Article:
In Israel’s last election, only 69% of the country’s foreign representatives bothered to vote
I was overtaken by a feeling of déjà vu last Thursday as I arrived at the Israeli embassy in Washington. The ballot boxes had again opened for overseas Israeli diplomats and other Israeli representatives abroad, for the second time this year, and I was there to observe what I could observe and glean what I could glean. It seemed like the last time I was there had been just last week.
Unlike in April, the atmosphere this time was particularly quiet. Few people showed up and overall the mood was sluggish. While the line of voters extended all the way to the entrance and I had no difficulty conducting interviews just five months ago, this time it took me two hours to find people who would talk.
In fact, when the overseas polls closed at the end of the day, it became clear that only 69% of the country’s foreign representatives bothered to vote. This is a decrease of 6% from April. Of course caution should be exercised in extrapolating from this to the general population, as this is a tiny sample of just a few thousand people. But still, the lack of excitement generated by the elections was palpable.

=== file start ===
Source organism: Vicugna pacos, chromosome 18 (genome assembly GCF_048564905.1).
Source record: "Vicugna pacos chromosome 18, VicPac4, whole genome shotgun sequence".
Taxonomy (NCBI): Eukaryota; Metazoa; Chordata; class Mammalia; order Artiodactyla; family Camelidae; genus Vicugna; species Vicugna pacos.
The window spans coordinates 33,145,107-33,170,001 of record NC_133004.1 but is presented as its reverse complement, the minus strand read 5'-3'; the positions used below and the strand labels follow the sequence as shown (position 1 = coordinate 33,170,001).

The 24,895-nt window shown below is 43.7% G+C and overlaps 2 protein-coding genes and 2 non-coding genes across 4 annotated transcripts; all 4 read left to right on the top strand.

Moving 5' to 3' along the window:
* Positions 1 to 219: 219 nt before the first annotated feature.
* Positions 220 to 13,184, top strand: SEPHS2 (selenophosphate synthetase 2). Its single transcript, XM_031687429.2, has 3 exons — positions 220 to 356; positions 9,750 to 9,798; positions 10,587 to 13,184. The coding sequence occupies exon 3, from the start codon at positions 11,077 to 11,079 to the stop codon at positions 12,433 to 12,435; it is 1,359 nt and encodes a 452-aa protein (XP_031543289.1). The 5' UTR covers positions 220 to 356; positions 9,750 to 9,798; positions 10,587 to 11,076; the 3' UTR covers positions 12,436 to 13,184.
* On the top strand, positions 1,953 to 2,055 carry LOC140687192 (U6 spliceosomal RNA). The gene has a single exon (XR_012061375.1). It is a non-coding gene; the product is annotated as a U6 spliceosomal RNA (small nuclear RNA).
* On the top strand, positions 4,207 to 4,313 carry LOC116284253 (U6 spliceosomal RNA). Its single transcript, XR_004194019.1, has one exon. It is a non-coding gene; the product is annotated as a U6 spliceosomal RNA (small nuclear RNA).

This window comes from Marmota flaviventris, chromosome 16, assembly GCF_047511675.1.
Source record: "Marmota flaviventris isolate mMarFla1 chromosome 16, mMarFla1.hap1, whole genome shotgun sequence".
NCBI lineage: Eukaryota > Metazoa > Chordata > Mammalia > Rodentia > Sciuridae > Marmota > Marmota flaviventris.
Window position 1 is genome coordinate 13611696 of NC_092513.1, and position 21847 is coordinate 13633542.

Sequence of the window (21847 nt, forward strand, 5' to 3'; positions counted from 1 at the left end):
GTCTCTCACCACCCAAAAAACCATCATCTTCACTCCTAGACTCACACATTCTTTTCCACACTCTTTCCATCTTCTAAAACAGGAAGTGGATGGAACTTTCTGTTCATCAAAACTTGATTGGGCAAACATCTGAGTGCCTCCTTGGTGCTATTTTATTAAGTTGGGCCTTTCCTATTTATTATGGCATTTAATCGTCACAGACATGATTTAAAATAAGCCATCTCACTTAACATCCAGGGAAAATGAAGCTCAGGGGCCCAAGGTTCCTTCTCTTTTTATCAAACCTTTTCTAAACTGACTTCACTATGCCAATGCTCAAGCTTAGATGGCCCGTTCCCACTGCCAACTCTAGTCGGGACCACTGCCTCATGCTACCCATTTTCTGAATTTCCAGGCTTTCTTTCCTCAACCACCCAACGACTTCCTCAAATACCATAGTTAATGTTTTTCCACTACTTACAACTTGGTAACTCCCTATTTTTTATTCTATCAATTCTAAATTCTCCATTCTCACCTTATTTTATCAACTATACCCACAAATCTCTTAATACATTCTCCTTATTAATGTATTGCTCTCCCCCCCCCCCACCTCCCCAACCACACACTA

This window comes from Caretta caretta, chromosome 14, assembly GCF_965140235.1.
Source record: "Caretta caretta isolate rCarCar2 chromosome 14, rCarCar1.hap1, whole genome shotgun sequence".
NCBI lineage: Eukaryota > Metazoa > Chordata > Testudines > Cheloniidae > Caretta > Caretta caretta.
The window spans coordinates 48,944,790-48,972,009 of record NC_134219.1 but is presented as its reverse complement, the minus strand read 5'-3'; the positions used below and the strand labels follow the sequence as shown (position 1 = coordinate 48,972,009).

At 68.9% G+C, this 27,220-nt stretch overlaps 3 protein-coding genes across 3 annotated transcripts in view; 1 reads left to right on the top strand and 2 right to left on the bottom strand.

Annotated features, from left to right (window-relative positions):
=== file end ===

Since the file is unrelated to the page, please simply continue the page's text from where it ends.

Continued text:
But what’s more interesting, from my perspective, is the question of whom these people voted for. Since diplomatic staff are not allowed to reveal their electoral choices, I contented myself with a more general one — did you vote for the same party you voted for in April? To my surprise, three of three people I queried responded that they had chosen a different party. Of course it can’t yet be said what this points to, but if this sample is in any way representative, the results may surprise us.
“Maybe people were disappointed with the outcome of the last elections, and they are trying to change their vote, hoping it will lead to a stable government,” Mai Nasteger, who came to vote with her husband, told Mishpacha. “I was thrilled that I had the option to vote. It’s an important day, sort of a celebration for democracy.”
Asked what the differences between voting in Israel are and voting abroad, she offered that the atmosphere in America was more subdued. “But Israelis from all over the area came, so it was nice to get to know them.”
(Originally featured in Mishpacha, Issue 777)